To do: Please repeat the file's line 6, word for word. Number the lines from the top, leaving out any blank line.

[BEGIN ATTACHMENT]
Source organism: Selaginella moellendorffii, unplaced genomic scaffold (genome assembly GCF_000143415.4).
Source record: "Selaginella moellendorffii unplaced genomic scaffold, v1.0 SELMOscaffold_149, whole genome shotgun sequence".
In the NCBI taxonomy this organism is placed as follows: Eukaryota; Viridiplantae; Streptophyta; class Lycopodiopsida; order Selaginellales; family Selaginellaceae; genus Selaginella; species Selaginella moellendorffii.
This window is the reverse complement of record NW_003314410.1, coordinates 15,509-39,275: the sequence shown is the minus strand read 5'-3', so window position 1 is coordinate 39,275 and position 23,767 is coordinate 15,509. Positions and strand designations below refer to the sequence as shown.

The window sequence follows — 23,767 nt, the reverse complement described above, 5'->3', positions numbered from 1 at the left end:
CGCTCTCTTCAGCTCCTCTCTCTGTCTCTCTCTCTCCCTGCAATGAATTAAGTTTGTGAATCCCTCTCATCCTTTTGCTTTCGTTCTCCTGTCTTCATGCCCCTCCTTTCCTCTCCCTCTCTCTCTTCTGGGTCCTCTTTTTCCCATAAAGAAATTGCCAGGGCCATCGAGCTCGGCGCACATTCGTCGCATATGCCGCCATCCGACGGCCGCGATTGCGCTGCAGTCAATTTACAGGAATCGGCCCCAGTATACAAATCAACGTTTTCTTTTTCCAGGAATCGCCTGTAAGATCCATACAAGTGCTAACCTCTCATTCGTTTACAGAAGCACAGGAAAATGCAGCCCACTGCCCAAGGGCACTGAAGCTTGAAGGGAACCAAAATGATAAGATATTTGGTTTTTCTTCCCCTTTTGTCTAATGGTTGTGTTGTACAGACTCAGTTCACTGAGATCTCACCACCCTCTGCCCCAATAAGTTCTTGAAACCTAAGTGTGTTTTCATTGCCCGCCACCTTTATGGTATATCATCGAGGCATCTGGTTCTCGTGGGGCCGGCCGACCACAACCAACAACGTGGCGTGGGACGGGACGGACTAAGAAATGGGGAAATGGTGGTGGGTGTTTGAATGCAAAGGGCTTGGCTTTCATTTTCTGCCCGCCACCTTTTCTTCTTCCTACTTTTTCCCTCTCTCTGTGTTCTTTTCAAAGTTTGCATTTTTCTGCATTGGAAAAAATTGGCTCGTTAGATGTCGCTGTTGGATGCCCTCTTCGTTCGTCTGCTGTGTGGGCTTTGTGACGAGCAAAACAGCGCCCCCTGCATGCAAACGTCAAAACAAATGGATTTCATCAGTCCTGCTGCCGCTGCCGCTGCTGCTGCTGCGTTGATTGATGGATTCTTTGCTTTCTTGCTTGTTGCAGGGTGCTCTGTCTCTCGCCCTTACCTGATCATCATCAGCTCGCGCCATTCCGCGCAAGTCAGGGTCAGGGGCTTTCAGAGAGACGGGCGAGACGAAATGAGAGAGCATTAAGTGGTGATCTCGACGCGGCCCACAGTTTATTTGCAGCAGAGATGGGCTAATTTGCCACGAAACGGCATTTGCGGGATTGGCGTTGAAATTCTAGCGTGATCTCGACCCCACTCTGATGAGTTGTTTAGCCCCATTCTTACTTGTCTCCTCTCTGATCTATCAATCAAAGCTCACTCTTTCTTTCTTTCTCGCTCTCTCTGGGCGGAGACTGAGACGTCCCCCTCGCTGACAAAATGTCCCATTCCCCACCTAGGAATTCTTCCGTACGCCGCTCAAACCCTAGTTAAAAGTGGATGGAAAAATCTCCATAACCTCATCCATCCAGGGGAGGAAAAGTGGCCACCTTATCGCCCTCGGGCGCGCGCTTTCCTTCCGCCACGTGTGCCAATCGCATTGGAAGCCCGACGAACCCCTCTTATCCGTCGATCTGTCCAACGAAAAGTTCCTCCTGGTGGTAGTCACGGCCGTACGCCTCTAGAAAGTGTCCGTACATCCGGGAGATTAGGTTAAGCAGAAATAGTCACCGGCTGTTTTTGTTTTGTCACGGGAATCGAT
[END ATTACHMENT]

CGCTCTCTTCAGCTCCTCTCTCTGTCTCTCTCTCTCCCTGCAATGAATTAAGTTTGTGAATCCCTCTCATCCTTTTGCTTTCGTTCTCCTGTCTTCATGCCCCTCCTTTCCTCTCCCTCTCTCTCTTCTGGGTCCTCTTTTTCCCATAAAGAAATTGCCAGGGCCATCGAGCTCGGCGCACATTCGTCGCATATGCCGCCATCCGACGGCCGCGATTGCGCTGCAGTCAATTTACAGGAATCGGCCCCAGTATACAAATCAACGTTTTCTTTTTCCAGGAATCGCCTGTAAGATCCATACAAGTGCTAACCTCTCATTCGTTTACAGAAGCACAGGAAAATGCAGCCCACTGCCCAAGGGCACTGAAGCTTGAAGGGAACCAAAATGATAAGATATTTGGTTTTTCTTCCCCTTTTGTCTAATGGTTGTGTTGTACAGACTCAGTTCACTGAGATCTCACCACCCTCTGCCCCAATAAGTTCTTGAAACCTAAGTGTGTTTTCATTGCCCGCCACCTTTATGGTATATCATCGAGGCATCTGGTTCTCGTGGGGCCGGCCGACCACAACCAACAACGTGGCGTGGGACGGGACGGACTAAGAAATGGGGAAATGGTGGTGGGTGTTTGAATGCAAAGGGCTTGGCTTTCATTTTCTGCCCGCCACCTTTTCTTCTTCCTACTTTTTCCCTCTCTCTGTGTTCTTTTCAAAGTTTGCATTTTTCTGCATTGGAAAAAATTGGCTCGTTAGATGTCGCTGTTGGATGCCCTCTTCGTTCGTCTGCTGTGTGGGCTTTGTGACGAGCAAAACAGCGCCCCCTGCATGCAAACGTCAAAACAAATGGATTTCATCAGTCCTGCTGCCGCTGCCGCTGCTGCTGCTGCGTTGATTGATGGATTCTTTGCTTTCTTGCTTGTTGCAGGGTGCTCTGTCTCTCGCCCTTACCTGATCATCATCAGCTCGCGCCATTCCGCGCAAGTCAGGGTCAGGGGCTTTCAGAGAGACGGGCGAGACGAAATGAGAGAGCATTAAGTGGTGATCTCGACGCGGCCCACAGTTTATTTGCAGCAGAGATGGGCTAATTTGCCACGAAACGGCATTTGCGGGATTGGCGTTGAAATTCTAGCGTGATCTCGACCCCACTCTGATGAGTTGTTTAGCCCCATTCTTACTTGTCTCCTCTCTGATCTATCAATCAAAGCTCACTCTTTCTTTCTTTCTCGCTCTCTCTGGGCGGAGACTGAGACGTCCCCCTCGCTGACAAAATGTCCCATTCCCCACCTAGGAATTCTTCCGTACGCCGCTCAAACCCTAGTTAAAAGTGGATGGAAAAATCTCCATAACCTCATCCATCCAGGGGAGGAAAAGTGGCCACCTTATCGCCCTCGGGCGCGCGCTTTCCTTCCGCCACGTGTGCCAATCGCATTGGAAGCCCGACGAACCCCTCTTATCCGTCGATCTGTCCAACGAAAAGTTCCTCCTGGTGGTAGTCACGGCCGTACGCCTCTAGAAAGTGTCCGTACATCCGGGAGATTAGGTTAAGCAGAAATAGTCACCGGCTGTTTTTGTTTTGTCACGGGAATCGAT